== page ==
# The least common multiple of the Python code implementation list

- 2021-12-12 09:18:03
- OfStack

The code snippet read in this article comes from 30-seconds-of-python (https://github.com/30-seconds...).

## 1. lcm

```
from functools import reduce
from math import gcd
def lcm(numbers):
return reduce((lambda x, y: int(x * y / gcd(x, y))), numbers)
# EXAMPLES
lcm([12, 7]) # 84
lcm([1, 3, 4, 5]) # 60
```

The greatest common divisor and the least common multiple of two numbers satisfy the following formula:

`lcm(a, b) * gcd(a, b) = abs(a * b)`

For a list of more than two data, you only need to continue to calculate the least common multiple of any two numbers and the rest of the other numbers.

That is to say:

`lcm(a, b, c, ...) = lcm(lcm(a, b), c, ...)`

So we use
`functools.reduce`

Function to iterate over the list.

## 2. functools.reduce

```
functools.reduce(function, iterable[, initializer])
```

`reduce`

The first argument in the function is the function
`function`

Which takes two parameters.
`reduce`

Function sets the
`function`

The cumulative application is in the second parameter,
`iterable`

On an object that can be iterated.
`function`

Take the first two values of the iterable object as input parameters, and take the return value and the next 1 value of the iterable object as
`function`

Performs the next iteration until all the values of the iterable object are exhausted. For example, the following example:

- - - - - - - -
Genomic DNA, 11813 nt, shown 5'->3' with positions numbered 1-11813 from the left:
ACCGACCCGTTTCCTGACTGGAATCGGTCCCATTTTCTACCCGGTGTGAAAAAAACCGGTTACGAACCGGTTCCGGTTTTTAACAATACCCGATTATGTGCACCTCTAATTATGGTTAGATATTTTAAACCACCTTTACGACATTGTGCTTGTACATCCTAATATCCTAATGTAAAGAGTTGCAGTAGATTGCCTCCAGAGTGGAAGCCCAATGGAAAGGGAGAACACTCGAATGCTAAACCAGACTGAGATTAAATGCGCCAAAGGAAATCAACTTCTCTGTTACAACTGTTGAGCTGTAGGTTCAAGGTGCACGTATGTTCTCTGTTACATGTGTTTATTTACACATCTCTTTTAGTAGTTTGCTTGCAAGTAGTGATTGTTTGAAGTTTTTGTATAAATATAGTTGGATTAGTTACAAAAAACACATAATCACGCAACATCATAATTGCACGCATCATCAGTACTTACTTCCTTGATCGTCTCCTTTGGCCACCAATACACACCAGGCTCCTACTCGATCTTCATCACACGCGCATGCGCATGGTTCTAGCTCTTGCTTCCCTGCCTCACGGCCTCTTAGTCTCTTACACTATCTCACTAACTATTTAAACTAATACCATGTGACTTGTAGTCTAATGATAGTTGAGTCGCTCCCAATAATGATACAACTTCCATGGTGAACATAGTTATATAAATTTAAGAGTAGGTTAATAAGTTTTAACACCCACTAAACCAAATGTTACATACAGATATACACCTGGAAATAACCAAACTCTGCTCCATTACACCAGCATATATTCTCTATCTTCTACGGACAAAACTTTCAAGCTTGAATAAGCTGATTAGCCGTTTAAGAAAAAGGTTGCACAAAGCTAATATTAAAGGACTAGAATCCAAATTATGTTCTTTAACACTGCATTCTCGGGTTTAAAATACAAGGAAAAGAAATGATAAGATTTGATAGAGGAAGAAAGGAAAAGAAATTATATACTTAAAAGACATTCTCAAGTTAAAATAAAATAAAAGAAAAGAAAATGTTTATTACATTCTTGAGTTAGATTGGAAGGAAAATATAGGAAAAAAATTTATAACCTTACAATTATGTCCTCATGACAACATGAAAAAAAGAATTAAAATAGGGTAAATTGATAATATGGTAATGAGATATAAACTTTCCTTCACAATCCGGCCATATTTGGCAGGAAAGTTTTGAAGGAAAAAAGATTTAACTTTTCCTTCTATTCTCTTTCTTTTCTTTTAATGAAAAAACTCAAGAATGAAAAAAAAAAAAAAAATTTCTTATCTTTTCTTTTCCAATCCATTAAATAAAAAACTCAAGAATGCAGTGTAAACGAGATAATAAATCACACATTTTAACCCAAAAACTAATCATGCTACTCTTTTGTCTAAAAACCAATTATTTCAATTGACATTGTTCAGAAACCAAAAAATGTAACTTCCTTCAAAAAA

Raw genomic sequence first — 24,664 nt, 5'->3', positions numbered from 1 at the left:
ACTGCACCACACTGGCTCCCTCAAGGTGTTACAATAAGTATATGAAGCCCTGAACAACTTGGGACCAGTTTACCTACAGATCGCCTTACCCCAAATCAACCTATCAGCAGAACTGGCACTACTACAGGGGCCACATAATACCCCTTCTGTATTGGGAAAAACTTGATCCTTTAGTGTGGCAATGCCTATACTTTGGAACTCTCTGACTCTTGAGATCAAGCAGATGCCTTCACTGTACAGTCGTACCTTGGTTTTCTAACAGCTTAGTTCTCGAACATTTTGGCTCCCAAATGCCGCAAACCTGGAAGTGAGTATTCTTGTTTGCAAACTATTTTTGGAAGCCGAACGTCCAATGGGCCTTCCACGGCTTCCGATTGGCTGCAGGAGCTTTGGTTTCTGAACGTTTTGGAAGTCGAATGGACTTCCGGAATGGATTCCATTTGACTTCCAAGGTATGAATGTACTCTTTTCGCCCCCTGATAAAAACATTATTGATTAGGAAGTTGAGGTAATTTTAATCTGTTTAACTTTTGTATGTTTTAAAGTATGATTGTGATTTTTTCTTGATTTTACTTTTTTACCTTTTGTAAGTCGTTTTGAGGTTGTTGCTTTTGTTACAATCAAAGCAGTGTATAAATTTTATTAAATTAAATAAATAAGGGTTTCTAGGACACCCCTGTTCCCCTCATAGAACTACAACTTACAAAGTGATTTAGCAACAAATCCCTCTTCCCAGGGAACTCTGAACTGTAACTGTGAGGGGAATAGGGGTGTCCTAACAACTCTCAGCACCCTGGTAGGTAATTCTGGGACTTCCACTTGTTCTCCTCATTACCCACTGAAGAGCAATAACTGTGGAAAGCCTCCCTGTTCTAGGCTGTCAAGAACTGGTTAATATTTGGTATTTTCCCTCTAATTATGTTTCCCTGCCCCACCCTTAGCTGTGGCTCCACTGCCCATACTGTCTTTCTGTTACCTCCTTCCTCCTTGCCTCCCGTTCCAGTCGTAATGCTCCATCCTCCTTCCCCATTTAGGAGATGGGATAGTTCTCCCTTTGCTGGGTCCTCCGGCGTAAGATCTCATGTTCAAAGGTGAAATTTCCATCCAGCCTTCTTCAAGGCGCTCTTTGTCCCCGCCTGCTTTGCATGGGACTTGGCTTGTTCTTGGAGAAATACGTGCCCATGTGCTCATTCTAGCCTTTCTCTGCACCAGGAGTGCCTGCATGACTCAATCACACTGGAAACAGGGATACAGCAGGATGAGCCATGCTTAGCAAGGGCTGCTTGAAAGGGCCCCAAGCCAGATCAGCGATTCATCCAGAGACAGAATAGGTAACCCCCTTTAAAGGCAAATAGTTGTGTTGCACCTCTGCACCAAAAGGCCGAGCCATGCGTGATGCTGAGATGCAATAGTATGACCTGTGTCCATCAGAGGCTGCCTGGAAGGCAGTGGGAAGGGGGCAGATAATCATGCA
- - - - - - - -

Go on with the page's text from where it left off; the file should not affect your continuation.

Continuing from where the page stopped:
```
# ((((1+2)+3)+4)+5)
reduce(lambda x, y: x+y, [1, 2, 3, 4, 5])
```

The reduce function is roughly equivalent to:

```
def reduce(function, iterable, initializer=None):
it = iter(iterable)
if initializer is None:
value = next(it)
else:
value = initializer
for element in it:
value = function(value, element)
return value
```

## 3. Practical use

The above code snippet shows the
`lcm(a, b, c, ...) = lcm(lcm(a, b), c, ...)`

0
1 method of use. Careful students can see that if they want to put into practical production and application,
`lcm`

Function is a number of problems, mainly two points, 1 is exception handling, including zero division; The other one is that the least common multiple is a positive integer, and the return value of this function may be negative.

The code of 30-seconds-of-python (https://github.com/30-seconds...) mainly shows one idea. Edge situations and exceptions are not checked for. The reason behind this is to keep the project simple and show interesting techniques and ways of thinking. All code snippets assume that the user has a basic understanding of the problem, language, and potential errors that can occur, so no exception handling or parameter checking is added.